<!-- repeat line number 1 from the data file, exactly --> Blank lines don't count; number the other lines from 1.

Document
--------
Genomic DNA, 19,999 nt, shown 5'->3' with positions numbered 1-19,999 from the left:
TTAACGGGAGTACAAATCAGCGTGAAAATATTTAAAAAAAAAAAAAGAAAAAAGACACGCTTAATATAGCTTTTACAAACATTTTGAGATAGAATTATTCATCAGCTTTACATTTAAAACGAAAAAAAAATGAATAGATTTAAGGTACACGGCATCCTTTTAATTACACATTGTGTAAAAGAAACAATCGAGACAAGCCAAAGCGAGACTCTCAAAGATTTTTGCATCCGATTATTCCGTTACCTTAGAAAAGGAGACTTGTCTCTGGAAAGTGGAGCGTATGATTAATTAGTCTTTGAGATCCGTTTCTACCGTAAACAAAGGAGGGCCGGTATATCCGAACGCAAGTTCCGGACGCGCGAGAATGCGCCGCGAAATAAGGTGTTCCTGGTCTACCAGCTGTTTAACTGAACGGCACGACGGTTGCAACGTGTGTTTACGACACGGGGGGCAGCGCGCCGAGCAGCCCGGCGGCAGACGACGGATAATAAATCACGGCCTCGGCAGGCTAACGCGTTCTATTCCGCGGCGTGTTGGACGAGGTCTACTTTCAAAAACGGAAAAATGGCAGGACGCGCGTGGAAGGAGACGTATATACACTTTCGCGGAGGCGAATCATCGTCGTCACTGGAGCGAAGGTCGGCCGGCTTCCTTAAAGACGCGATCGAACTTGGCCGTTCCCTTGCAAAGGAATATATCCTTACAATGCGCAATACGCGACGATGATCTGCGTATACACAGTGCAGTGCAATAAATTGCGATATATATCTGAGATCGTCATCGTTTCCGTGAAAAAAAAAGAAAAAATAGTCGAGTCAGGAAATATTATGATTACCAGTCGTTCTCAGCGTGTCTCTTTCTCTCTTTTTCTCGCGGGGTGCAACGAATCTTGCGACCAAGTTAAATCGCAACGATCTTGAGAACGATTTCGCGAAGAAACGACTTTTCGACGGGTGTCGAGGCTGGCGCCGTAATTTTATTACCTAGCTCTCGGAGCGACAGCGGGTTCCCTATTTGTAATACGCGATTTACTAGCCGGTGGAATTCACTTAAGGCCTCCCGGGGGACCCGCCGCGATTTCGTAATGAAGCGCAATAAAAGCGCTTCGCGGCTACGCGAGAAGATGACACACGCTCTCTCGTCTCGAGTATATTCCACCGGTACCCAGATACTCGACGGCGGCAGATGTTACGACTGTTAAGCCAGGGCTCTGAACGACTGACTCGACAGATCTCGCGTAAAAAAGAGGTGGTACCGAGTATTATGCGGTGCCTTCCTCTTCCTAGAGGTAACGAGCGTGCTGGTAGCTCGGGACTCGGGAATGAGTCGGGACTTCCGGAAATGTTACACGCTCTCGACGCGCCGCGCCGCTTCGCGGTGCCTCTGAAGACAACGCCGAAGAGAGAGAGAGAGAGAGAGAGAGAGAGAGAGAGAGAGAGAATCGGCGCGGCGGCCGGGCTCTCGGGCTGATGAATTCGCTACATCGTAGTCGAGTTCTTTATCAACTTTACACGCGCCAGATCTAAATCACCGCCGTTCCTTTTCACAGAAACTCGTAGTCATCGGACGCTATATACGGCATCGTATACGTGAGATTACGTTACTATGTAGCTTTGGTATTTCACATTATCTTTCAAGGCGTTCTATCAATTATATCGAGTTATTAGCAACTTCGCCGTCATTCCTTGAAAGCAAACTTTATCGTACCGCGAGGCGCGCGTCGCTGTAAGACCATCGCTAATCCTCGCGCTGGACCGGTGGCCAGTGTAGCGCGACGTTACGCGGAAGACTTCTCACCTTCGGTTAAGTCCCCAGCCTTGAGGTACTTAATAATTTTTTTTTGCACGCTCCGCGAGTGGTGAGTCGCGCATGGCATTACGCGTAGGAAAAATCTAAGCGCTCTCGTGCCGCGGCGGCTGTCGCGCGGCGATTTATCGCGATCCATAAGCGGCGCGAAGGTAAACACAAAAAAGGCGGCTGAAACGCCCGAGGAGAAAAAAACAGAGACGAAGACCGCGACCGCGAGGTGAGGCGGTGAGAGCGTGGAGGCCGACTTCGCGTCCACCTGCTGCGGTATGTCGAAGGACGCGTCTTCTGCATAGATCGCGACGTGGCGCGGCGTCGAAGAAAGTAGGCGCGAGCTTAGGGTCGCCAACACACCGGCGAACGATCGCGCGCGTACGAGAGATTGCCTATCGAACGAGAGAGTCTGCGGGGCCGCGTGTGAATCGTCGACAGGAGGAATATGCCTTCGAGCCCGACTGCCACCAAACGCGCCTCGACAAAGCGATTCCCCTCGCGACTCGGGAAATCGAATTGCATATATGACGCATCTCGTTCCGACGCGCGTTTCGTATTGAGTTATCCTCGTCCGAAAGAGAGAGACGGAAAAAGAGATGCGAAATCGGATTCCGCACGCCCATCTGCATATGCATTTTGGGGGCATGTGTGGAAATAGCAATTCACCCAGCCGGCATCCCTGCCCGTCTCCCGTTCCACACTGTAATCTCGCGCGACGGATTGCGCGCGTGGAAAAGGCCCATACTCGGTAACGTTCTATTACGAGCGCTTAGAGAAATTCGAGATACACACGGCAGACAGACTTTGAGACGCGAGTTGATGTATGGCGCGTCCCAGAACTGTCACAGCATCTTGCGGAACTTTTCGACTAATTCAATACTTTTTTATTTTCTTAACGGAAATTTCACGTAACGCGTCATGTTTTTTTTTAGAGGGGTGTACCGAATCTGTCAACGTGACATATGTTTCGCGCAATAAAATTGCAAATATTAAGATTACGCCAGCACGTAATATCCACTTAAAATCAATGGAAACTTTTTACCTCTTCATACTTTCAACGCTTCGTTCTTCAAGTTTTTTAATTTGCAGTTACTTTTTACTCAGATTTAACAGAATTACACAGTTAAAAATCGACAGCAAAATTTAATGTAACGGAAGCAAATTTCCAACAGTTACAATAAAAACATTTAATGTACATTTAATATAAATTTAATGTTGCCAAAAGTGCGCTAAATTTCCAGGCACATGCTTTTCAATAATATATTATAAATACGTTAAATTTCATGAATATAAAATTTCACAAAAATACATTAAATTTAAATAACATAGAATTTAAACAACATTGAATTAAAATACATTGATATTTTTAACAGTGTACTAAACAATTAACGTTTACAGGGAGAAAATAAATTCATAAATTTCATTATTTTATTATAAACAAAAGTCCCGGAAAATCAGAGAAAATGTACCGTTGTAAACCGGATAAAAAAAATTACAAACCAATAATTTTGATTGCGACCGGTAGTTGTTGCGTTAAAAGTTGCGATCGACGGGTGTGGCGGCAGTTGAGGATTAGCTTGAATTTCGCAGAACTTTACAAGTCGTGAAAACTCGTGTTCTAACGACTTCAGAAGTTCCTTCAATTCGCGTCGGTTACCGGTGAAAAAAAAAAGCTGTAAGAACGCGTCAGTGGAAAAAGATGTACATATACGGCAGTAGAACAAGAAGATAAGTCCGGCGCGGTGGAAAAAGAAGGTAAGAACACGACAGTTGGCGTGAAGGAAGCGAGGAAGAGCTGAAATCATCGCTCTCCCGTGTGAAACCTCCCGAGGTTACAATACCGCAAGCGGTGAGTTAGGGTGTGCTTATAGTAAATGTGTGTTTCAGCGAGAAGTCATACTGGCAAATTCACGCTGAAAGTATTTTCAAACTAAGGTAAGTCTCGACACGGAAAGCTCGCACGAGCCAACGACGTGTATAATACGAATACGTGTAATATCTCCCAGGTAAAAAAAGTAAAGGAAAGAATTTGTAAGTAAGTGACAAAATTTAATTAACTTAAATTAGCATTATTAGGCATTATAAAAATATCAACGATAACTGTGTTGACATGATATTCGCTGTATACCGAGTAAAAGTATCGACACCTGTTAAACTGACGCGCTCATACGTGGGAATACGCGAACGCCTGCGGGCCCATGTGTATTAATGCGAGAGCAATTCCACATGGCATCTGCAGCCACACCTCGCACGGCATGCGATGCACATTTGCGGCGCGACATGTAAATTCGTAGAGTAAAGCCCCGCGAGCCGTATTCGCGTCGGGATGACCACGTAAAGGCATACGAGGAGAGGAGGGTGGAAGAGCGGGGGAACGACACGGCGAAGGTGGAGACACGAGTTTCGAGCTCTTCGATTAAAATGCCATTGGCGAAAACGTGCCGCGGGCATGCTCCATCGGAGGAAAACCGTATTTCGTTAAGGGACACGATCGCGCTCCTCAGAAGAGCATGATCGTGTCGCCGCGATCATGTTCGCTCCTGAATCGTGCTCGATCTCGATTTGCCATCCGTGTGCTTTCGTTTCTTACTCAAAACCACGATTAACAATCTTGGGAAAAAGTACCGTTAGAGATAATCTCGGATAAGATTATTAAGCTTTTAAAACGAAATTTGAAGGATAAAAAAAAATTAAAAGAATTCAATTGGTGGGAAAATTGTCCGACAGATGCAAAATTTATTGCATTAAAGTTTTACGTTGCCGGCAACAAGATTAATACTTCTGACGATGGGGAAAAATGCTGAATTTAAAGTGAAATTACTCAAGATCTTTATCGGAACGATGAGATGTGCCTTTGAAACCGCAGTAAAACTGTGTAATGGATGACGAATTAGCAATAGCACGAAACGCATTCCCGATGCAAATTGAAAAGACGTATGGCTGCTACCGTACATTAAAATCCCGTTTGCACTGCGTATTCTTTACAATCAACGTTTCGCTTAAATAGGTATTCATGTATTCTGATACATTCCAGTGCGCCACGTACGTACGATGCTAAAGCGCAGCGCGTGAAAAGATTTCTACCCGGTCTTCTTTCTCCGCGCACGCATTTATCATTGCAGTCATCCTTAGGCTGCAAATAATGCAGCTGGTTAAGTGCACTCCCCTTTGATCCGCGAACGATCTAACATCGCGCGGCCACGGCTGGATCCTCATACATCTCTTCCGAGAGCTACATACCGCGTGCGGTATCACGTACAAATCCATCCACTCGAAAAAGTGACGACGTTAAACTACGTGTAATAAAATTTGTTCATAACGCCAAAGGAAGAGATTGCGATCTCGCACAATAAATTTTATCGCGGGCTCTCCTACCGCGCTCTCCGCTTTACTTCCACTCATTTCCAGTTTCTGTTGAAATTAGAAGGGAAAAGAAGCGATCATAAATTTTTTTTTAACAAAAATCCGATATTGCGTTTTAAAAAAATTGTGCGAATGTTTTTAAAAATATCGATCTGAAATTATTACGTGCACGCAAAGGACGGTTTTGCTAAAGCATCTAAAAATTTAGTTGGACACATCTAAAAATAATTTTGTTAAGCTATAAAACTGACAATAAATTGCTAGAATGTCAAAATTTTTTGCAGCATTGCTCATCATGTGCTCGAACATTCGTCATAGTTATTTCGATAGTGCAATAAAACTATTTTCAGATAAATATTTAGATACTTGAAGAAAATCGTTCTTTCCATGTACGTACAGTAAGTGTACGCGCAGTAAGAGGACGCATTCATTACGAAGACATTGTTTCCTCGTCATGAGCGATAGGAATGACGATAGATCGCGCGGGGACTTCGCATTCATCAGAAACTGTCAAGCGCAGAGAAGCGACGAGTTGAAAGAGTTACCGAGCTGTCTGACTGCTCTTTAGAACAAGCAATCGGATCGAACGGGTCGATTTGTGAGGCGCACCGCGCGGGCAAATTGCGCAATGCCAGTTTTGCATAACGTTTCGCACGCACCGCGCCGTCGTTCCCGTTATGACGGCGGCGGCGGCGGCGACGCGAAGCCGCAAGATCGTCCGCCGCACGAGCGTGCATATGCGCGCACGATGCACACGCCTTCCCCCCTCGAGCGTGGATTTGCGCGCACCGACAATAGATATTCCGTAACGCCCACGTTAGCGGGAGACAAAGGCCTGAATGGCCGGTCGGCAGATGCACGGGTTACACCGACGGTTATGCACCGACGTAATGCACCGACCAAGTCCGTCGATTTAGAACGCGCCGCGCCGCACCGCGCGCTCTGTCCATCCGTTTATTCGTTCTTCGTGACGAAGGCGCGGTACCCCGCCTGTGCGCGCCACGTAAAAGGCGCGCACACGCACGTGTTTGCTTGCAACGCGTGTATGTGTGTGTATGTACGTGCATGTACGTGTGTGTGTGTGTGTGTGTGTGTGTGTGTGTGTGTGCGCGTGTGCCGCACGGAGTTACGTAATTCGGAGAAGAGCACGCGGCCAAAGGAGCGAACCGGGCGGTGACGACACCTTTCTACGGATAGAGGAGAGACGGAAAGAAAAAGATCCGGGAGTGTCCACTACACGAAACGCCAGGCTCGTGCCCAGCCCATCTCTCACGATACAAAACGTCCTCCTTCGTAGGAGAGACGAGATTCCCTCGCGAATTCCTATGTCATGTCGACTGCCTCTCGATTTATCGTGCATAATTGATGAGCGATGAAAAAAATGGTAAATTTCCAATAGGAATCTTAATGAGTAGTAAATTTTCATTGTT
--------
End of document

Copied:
Genomic DNA, 19,999 nt, shown 5'->3' with positions numbered 1-19,999 from the left: